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"Abner Marsh has had his dearest wish come true - he has built the Fevre Dream, the finest steamship ever to sail the Mississippi. Abner hopes to race the boat some day, but his partner is making it hard for him to realise his ambition. Joshua York put up the money for the Fevre Dream, but now rumours have started about the company he keeps, his odd eating habits and strange hours. As the Dream sails the great river, it leaves in its wake one too many dark tales, until Abner is forced to face down the man who helped to make his dreams become reality."
Abner Marsh has lived his life on the river. "A big man, and not a patient one," he has worked his way up the chain of command, from hand to mate to captain. As of 1856, he was proprietor of the moderately successful Fevre River Packet Company, named after the river in his home town, and though grossly overweight and alone, Abner was as happy as such a man could hope to be. His dreams were of racing the fastest ship on the Mississippi, the glorious Eclipse, and beating her. But the year since has been hard. In July, the "Mary Clarke blew boiler and burned, up near to Dubuque, burned right to the water line with a hundred dead. And this winter - this was a terrible winter." An ice jam has destroyed four of the Company's steamboats; including the Elizabeth A., brand new at a cost of $200,000 and the apple of Abner's eye. It's been a run of bad luck rather than any fault of his command or management, but it's left the captain near to ruin. Near to ruin, and further than ever from the great liner Abner had hoped to challenge.
Enter Joshua York, an enigmatic benefactor who offers Abner a chance to turn things around. For part ownership of the Fevre River Packet Company and co-command of its most prestigious vessel, York is prepared to pay for the construction of a new ship - and the Fevre Dream, as the captain has a mind to call it, will be "the finest steamship ever to sail the Mississippi." All York asks is that neither Abner nor the crew challenge his behaviour, which, he explains, might seem "strange or arbitrary or capricious" at times. Curious conditions and no mistake, yet to Abner they seem a small price to pay for an opportunity long thought lost to outsteam the Eclipse.
A deal is struck. The Fevre Dream is built; Abner and York set a course for New Orleans and push off into the river, with high hopes and great expectations. Right about then, of course, everything goes wrong.
Fevre Dream is an early-80s vintage Masterwork, and it's a novel about a place and a time. A time "when the river swarmed and lived, when smoke and steam and whistles and fires were everywhere," a time George R. R. Martin evokes so masterfully you'd be forgiven for thinking he grew up on the banks of the muddy Mississippi a century and a half ago. Fevre Dream is also a novel about people; about hope, friendship, trust and betrayal. At the arterial pivot-point of this place and this time is the story of Abner and York, men whom could hardly be less alike, yet find themselves bound together, for good or ill, each with his own impossible dream to realise.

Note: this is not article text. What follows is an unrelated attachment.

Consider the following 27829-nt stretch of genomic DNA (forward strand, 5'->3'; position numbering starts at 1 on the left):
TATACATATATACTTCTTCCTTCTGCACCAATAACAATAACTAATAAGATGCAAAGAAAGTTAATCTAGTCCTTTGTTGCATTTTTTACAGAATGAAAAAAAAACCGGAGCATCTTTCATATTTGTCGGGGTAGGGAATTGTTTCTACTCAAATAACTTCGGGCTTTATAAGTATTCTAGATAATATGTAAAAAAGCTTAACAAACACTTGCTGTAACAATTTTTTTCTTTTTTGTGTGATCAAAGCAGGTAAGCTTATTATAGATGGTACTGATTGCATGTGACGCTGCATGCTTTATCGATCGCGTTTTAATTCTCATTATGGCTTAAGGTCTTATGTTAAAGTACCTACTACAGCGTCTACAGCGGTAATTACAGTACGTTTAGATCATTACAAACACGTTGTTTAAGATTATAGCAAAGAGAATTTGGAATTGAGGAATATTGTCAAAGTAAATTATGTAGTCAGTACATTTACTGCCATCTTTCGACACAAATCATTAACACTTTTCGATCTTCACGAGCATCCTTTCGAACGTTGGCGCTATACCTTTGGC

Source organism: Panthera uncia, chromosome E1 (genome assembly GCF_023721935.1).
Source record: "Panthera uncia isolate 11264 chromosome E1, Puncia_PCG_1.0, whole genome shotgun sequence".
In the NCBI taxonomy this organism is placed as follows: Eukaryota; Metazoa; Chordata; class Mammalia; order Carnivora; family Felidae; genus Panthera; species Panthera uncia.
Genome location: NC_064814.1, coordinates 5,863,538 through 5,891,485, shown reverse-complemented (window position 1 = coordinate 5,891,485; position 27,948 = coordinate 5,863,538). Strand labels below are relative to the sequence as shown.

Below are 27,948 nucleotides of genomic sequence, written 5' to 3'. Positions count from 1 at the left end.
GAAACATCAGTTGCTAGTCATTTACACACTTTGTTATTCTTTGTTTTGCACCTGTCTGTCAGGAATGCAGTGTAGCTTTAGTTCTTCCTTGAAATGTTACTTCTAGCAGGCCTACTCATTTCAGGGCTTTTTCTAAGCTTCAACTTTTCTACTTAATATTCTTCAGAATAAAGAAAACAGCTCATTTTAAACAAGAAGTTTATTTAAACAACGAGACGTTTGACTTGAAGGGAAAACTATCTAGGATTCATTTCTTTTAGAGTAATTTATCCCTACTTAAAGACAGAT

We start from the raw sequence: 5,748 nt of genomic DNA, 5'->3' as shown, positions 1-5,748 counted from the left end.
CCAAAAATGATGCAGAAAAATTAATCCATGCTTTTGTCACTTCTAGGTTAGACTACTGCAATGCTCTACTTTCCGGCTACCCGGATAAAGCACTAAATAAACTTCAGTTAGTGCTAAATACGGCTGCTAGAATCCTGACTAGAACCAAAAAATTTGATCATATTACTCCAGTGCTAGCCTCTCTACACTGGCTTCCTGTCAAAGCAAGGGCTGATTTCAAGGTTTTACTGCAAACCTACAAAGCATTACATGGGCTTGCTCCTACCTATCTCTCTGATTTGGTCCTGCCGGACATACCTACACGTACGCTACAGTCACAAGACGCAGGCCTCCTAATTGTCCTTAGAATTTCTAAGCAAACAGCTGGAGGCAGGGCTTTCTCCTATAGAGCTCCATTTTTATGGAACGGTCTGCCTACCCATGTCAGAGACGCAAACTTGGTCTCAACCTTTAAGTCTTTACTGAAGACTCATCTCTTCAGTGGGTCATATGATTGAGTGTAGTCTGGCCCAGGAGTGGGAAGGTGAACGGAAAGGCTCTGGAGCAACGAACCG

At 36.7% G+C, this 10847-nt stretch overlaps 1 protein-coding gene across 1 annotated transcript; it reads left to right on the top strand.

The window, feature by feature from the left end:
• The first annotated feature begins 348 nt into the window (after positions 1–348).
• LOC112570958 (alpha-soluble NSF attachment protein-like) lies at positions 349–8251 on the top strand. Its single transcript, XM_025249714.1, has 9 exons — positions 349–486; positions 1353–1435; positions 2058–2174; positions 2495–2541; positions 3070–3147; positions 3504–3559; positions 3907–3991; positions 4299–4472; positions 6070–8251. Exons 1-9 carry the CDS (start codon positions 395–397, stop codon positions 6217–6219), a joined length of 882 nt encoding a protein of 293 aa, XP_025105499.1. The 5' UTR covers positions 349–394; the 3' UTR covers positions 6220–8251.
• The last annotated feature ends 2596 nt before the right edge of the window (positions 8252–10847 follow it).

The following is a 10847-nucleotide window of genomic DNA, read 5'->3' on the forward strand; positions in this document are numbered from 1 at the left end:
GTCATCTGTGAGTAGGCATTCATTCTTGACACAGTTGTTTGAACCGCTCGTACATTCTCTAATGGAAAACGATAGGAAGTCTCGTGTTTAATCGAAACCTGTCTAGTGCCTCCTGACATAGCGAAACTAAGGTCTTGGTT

Fevre Dream is also a novel about vampires. A fact which, sadly, is as like in this day and age to throw its readers off as it is to draw them further in. York and the unusual company he keeps don't call themselves vampires, of course, and they're not your run-of-the-mill fang-bangers in any case: surround them with mirrors, as on the main deck of the steamship they commandeer, and you will see their reflections; they don't immediately turn to dust in sunlight (though the UV will eventually cost them a dear price); many of them find garlic to be a fine addition to a meal. Martin posits that they're a race entire in and of themselves, rather than one derived of our own. They feed from us simply because they believe themselves higher up the food chain than mere humans; as Damon Julian so memorably observes, we are as cattle to them.
Fevre Dream is a historical novel, by all accounts. Its period and setting positively sing, Martin brings each out so beautifully. We are with the hands as they venture out to sound the treacherous river's depths; we are in the pilot room as dawn breaks to see the silt-laden Mississippi stretch out, orange-brown, into the heat-hazed distance ahead. Some nights, a thick fog descends upon the river, reducing visibility so near to zero that the Fevre Dream must dock till it passes. And so we see New Orleans, gaudy yet magnificent, the den of sin that is Natchez Under-the-Hill; we hold over in Bayou Sara, St Louis and Memphis to take on freight. Fevre Dream is an exhilarating whistle-stop journey through a period of history alive with possibility, potent with the promise of technology, innovation, progression and revolution. It is a fascinating study of a time and a people and a way of life, all lost to us.
In short, Fevre Dream is a masterwork. It meets the very definition, in fact: it is an outstanding work or art, a spare and superlative piece of fiction amongst a horde of has-beens and hopefuls who can only aspire to its effectiveness. Its only failing a somewhat rudderless calm before the storm that heralds its chilling climax, George R. R. Martin's third novel, near enough thirty years old as of this writing, well and truly deserves its place in the canon of great fantasy. Plotted with such precision as to feel inevitable, parsed by the most spare and elegant prose, driven by a striking cast of flawed yet relatable individuals - some tragic, some comic, some outright horrific - and heady with such atmosphere you can just about smell the river stink and taste York's alcohol and laudanum blood substitute, Fevre Dream is testament to a place, a time, a people... and to the enduring power of fantastic literature.
by George R. R. Martin